Five Chinese state-owned companies will be delisted from the NYSE amid tensions with the US

Five Chinese state-owned companies will be delisted from the NYSE amid tensions with the US
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SHANGHAI/HONG KONG, Aug 12 (Reuters) – Five Chinese state-owned companies, including oil giant Sinopec (600028.SS) and China Life Insurance (601628.SS)said on Friday that they would be delisted from the New York Stock Exchange amid economic and diplomatic tensions with the United States.

Companies including Aluminum Corporation of China (Chalco). (601600.SS)PetroChina (601857.SS) and Sinopec Shanghai Petrochemical Co (600688.SS)each said they would apply to delist American Depositary Shares this month.

Five companies flagged by the US securities regulator in May as failing to meet audit standards will maintain their listings on the Hong Kong and mainland Chinese markets.

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Beijing and Washington are in talks to resolve a long-running audit dispute that could see Chinese companies banned from U.S. exchanges if they fail to comply with U.S. regulations.

Washington has long demanded full access to the books of US-listed Chinese companies, but Beijing has banned foreign audits of audits by local accounting firms, citing national security concerns.

The audit dispute was not addressed in separate statements by US House Speaker Nancy Pelosi, which reflected on the actions of Chinese companies amid heightened tensions following a visit to Taiwan last week.

“These companies have strictly followed the rules and regulatory requirements of the US capital market after listing in the US and made the delisting choice for their own business considerations,” the China Securities Regulatory Commission (CSRC) said in a statement.

The agency added that it would “keep communication open with relevant overseas regulatory authorities”.

The more than a decade-long regulatory dispute came to a head in December after the Securities and Exchange Commission (SEC) finalized rules under the Foreign Holding Companies Act that could potentially ban trading in Chinese companies. He said that 273 companies are at risk.

Some of China’s biggest companies, such as Alibaba Group Holdings, JD Com Inc and Baidu Inc, are among them. Alibaba said last week it would convert its secondary listing in Hong Kong to a dual primary listing, which analysts say could ease the way for the Chinese e-commerce giant to switch primary listing locations in the future. read more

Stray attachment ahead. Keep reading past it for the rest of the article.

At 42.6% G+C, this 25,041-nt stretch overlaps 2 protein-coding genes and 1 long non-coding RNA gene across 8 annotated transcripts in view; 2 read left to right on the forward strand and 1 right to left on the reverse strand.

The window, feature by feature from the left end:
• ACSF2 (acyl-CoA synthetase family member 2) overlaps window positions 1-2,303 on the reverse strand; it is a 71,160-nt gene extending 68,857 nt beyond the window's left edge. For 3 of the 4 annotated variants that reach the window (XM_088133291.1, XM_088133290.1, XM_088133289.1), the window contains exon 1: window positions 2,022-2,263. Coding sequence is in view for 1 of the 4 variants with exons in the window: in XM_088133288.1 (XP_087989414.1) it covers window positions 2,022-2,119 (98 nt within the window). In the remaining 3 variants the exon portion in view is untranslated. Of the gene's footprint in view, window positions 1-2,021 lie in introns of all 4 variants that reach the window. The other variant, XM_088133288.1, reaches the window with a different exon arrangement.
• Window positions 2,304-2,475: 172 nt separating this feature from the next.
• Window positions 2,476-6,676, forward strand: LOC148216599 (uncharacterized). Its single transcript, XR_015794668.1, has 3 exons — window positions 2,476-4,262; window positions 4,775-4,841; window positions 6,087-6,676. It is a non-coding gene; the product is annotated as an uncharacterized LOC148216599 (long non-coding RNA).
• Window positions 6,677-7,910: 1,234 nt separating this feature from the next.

US shares of China Life Insurance and oil giant Sinopec fell 5.7% and about 4.3%, respectively, in premarket trading on Friday. Aluminum Corporation of China fell 1.7%, and PetroChina fell 4.3%. Sinopec Shanghai Petrochemical Co lost 4.1%.

A NYSE spokeswoman declined to comment. A spokesman for the Public Company Accounting Oversight Board, the audit watchdog overseen by the SEC, did not immediately have a comment.


Market watchers were divided on what the delisting could mean for the audit contract, with some saying it was a bad sign.

“China is sending a message that it is running out of patience with audit negotiations,” said Kai Zhan, senior counsel at Yuanda, a Chinese law firm specializing in US capital markets.

The companies said the volume of shares they traded in the US was small compared to those in other major listings.

PetroChina said it has never raised additional capital from its US listing and that its Hong Kong and Shanghai bases “can meet the company’s fundraising requirements” and provide “better protection of investors’ interests”.

Global fund managers holding U.S.-listed Chinese stocks are steadily moving ahead of their Hong Kong-traded peers even as they hope the audit dispute will eventually be resolved, Reuters reported this week. read more

“These companies are very thinly traded with very small US market caps, so it’s not a detriment to US equity markets,” wrote Brendan Ahern, CIO of Krane Funds Advisors, a New York-based fund focused on Chinese tech plays. e-mail

He and analysts said the delisting could pave the way for China to comply with U.S. demands because the five companies likely hold sensitive information that China does not want exposed in an audit.

“We see this as a positive sign. It is consistent with our view that China will decide which companies are allowed to list in the US and thus be subject to SEC audit investigations,” Jefferies analysts wrote in a note.

China Life and Chalco said they would apply for delisting in August. 22, takes effect 10 days later. Sinopec and PetroChina, whose full name is China Petroleum & Chemical Corporation, said their applications would be made in August. 29.

China Telecom (0728.HK)China Mobile (0941.HK) and China Unicom (0762.HK) It was pulled out of the United States in 2021 following Trump’s decision to limit investment in Chinese tech firms. The decision was left unchanged by the Biden administration amid ongoing tensions.

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Reporting by Samuel Shen in Shanghai, Scott Murdoch in Hong Kong and Medha Singh in Bengaluru; Additional reporting by Michelle Price and Echo Wang; Edited by Hugh Lawson, David Goodman, and Alexander Smith

Our standards: Thomson Reuters Trust Principles.

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